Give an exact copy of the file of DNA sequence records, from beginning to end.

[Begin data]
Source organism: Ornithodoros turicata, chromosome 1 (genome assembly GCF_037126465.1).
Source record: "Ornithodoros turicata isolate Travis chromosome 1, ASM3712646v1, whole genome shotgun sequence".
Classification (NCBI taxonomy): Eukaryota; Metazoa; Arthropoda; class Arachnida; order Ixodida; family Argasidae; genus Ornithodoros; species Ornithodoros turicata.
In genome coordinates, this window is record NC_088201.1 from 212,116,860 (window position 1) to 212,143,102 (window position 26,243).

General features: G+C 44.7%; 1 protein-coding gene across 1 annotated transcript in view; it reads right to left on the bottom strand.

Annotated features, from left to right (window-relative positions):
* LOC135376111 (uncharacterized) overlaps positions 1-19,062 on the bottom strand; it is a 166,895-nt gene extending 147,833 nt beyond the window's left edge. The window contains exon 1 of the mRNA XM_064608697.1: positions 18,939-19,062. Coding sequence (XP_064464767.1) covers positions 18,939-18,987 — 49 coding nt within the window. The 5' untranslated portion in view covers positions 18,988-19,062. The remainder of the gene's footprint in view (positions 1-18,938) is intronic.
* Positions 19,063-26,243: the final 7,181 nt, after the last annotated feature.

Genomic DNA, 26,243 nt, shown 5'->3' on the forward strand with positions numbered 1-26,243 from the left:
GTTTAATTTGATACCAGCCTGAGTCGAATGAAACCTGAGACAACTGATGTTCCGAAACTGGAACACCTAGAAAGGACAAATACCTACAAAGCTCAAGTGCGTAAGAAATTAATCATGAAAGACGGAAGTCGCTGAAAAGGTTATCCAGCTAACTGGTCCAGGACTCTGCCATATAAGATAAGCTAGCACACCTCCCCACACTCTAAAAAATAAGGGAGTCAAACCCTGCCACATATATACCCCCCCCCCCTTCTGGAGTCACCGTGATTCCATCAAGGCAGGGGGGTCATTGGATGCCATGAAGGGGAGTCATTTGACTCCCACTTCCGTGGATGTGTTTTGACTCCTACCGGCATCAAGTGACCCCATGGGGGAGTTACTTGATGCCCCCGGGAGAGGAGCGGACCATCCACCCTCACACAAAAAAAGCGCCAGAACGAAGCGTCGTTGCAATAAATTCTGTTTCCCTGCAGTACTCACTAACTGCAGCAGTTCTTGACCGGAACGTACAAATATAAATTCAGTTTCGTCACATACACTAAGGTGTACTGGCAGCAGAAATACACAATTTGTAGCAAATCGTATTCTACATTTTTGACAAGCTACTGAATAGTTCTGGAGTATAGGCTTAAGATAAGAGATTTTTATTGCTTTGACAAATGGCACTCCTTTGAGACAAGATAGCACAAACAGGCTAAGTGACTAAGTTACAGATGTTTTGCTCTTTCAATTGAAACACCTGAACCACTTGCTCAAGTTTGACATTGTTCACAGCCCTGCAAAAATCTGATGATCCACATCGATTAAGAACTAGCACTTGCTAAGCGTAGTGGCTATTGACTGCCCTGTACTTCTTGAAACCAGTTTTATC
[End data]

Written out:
Source organism: Ornithodoros turicata, chromosome 1 (genome assembly GCF_037126465.1).
Source record: "Ornithodoros turicata isolate Travis chromosome 1, ASM3712646v1, whole genome shotgun sequence".
Classification (NCBI taxonomy): Eukaryota; Metazoa; Arthropoda; class Arachnida; order Ixodida; family Argasidae; genus Ornithodoros; species Ornithodoros turicata.
In genome coordinates, this window is record NC_088201.1 from 212,116,860 (window position 1) to 212,143,102 (window position 26,243).

General features: G+C 44.7%; 1 protein-coding gene across 1 annotated transcript in view; it reads right to left on the bottom strand.

Annotated features, from left to right (window-relative positions):
* LOC135376111 (uncharacterized) overlaps positions 1-19,062 on the bottom strand; it is a 166,895-nt gene extending 147,833 nt beyond the window's left edge. The window contains exon 1 of the mRNA XM_064608697.1: positions 18,939-19,062. Coding sequence (XP_064464767.1) covers positions 18,939-18,987 — 49 coding nt within the window. The 5' untranslated portion in view covers positions 18,988-19,062. The remainder of the gene's footprint in view (positions 1-18,938) is intronic.
* Positions 19,063-26,243: the final 7,181 nt, after the last annotated feature.

Genomic DNA, 26,243 nt, shown 5'->3' on the forward strand with positions numbered 1-26,243 from the left:
GTTTAATTTGATACCAGCCTGAGTCGAATGAAACCTGAGACAACTGATGTTCCGAAACTGGAACACCTAGAAAGGACAAATACCTACAAAGCTCAAGTGCGTAAGAAATTAATCATGAAAGACGGAAGTCGCTGAAAAGGTTATCCAGCTAACTGGTCCAGGACTCTGCCATATAAGATAAGCTAGCACACCTCCCCACACTCTAAAAAATAAGGGAGTCAAACCCTGCCACATATATACCCCCCCCCCCTTCTGGAGTCACCGTGATTCCATCAAGGCAGGGGGGTCATTGGATGCCATGAAGGGGAGTCATTTGACTCCCACTTCCGTGGATGTGTTTTGACTCCTACCGGCATCAAGTGACCCCATGGGGGAGTTACTTGATGCCCCCGGGAGAGGAGCGGACCATCCACCCTCACACAAAAAAAGCGCCAGAACGAAGCGTCGTTGCAATAAATTCTGTTTCCCTGCAGTACTCACTAACTGCAGCAGTTCTTGACCGGAACGTACAAATATAAATTCAGTTTCGTCACATACACTAAGGTGTACTGGCAGCAGAAATACACAATTTGTAGCAAATCGTATTCTACATTTTTGACAAGCTACTGAATAGTTCTGGAGTATAGGCTTAAGATAAGAGATTTTTATTGCTTTGACAAATGGCACTCCTTTGAGACAAGATAGCACAAACAGGCTAAGTGACTAAGTTACAGATGTTTTGCTCTTTCAATTGAAACACCTGAACCACTTGCTCAAGTTTGACATTGTTCACAGCCCTGCAAAAATCTGATGATCCACATCGATTAAGAACTAGCACTTGCTAAGCGTAGTGGCTATTGACTGCCCTGTACTTCTTGAAACCAGTTTTATC